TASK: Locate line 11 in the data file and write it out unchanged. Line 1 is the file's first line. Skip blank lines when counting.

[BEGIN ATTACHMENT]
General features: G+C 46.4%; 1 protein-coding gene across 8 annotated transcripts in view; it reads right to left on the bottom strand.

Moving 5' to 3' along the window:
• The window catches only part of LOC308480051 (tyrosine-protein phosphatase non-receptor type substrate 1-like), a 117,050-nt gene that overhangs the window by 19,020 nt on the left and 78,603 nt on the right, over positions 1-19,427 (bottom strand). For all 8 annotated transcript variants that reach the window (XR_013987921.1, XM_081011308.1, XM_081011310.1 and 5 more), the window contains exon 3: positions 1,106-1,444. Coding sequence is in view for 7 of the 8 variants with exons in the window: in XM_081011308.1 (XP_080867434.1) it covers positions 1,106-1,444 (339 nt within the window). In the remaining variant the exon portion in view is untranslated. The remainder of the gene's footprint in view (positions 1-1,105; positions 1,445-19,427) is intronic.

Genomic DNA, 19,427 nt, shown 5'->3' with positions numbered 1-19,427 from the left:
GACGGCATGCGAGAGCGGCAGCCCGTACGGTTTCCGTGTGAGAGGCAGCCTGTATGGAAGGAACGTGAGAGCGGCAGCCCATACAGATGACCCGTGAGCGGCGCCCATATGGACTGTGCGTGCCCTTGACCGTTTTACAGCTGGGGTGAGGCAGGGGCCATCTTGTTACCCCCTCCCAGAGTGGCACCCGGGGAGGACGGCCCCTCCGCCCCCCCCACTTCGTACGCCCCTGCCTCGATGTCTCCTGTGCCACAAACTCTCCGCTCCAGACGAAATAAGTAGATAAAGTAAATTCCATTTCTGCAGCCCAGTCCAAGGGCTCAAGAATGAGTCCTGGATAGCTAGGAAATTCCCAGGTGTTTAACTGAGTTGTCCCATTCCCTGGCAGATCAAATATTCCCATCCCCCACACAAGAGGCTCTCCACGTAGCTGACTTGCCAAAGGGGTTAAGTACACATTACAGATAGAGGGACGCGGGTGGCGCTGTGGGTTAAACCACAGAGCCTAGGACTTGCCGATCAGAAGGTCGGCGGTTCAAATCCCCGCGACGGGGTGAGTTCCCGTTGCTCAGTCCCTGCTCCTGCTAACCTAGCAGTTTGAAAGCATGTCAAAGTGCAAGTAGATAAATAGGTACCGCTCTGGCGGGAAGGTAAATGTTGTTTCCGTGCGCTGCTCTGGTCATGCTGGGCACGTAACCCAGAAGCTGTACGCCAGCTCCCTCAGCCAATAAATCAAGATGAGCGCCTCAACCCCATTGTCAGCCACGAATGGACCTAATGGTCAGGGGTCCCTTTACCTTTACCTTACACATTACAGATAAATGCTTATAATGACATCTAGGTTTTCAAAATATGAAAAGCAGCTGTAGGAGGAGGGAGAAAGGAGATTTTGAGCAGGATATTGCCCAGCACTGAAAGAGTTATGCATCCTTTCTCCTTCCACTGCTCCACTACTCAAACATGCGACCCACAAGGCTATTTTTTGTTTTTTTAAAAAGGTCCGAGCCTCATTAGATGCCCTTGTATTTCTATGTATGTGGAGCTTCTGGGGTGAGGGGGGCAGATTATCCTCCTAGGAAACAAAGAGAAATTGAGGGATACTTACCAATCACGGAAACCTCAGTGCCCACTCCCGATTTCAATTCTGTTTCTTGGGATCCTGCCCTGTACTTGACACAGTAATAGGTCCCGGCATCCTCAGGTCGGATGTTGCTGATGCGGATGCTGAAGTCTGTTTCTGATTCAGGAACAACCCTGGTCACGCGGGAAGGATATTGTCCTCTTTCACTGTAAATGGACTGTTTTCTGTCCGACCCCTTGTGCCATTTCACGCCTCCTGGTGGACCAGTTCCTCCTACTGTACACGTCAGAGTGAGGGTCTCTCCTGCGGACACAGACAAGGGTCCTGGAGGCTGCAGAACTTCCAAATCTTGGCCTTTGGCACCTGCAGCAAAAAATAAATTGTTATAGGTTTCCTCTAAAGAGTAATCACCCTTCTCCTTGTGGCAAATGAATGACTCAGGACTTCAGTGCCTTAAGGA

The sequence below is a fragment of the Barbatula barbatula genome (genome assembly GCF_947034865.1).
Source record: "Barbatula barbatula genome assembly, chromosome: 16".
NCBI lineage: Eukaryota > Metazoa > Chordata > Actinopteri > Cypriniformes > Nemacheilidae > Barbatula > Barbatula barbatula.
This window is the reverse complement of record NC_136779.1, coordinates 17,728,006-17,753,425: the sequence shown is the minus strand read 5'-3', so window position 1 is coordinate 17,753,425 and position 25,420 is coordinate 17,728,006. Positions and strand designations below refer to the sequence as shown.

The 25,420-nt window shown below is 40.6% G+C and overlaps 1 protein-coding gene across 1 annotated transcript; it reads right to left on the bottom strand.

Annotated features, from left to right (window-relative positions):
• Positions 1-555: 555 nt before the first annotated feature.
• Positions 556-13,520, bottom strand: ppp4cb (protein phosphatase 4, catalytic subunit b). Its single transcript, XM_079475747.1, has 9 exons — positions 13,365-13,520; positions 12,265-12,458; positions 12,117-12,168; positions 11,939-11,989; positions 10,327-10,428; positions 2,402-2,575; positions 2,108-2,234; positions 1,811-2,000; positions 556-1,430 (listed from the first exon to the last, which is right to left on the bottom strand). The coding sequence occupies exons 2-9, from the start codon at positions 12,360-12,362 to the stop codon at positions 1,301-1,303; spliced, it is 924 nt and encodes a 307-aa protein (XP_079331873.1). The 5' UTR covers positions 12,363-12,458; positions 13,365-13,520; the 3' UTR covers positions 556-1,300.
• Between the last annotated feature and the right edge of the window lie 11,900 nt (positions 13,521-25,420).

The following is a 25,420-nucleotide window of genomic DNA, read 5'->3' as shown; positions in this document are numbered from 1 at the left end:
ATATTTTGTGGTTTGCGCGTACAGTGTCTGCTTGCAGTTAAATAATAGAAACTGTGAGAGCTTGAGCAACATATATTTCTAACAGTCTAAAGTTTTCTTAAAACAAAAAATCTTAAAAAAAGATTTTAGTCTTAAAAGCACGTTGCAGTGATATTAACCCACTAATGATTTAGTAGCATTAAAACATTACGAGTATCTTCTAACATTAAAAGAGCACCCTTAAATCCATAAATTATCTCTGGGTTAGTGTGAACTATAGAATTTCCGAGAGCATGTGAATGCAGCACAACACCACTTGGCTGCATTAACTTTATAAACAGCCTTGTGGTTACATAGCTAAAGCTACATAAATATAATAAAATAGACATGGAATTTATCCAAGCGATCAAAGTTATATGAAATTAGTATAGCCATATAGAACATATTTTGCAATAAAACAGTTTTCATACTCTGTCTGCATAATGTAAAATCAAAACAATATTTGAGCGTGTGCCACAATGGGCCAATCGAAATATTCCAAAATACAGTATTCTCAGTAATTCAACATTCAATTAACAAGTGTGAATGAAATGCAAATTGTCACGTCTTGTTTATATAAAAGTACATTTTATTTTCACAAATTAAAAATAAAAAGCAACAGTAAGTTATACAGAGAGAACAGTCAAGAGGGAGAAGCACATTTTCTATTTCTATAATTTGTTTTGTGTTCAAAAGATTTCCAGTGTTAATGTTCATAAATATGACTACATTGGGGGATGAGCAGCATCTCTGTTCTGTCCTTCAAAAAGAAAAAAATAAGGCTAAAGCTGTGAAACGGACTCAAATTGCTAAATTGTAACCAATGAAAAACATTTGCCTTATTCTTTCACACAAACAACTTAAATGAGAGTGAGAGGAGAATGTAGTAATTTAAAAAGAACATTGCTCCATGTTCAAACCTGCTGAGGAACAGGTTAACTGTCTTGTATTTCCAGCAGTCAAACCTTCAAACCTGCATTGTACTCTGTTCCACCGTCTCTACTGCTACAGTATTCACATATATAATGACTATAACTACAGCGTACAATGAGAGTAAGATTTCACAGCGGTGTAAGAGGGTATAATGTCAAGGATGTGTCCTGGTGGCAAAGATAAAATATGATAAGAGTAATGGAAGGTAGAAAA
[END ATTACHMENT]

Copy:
Annotated features, from left to right (window-relative positions):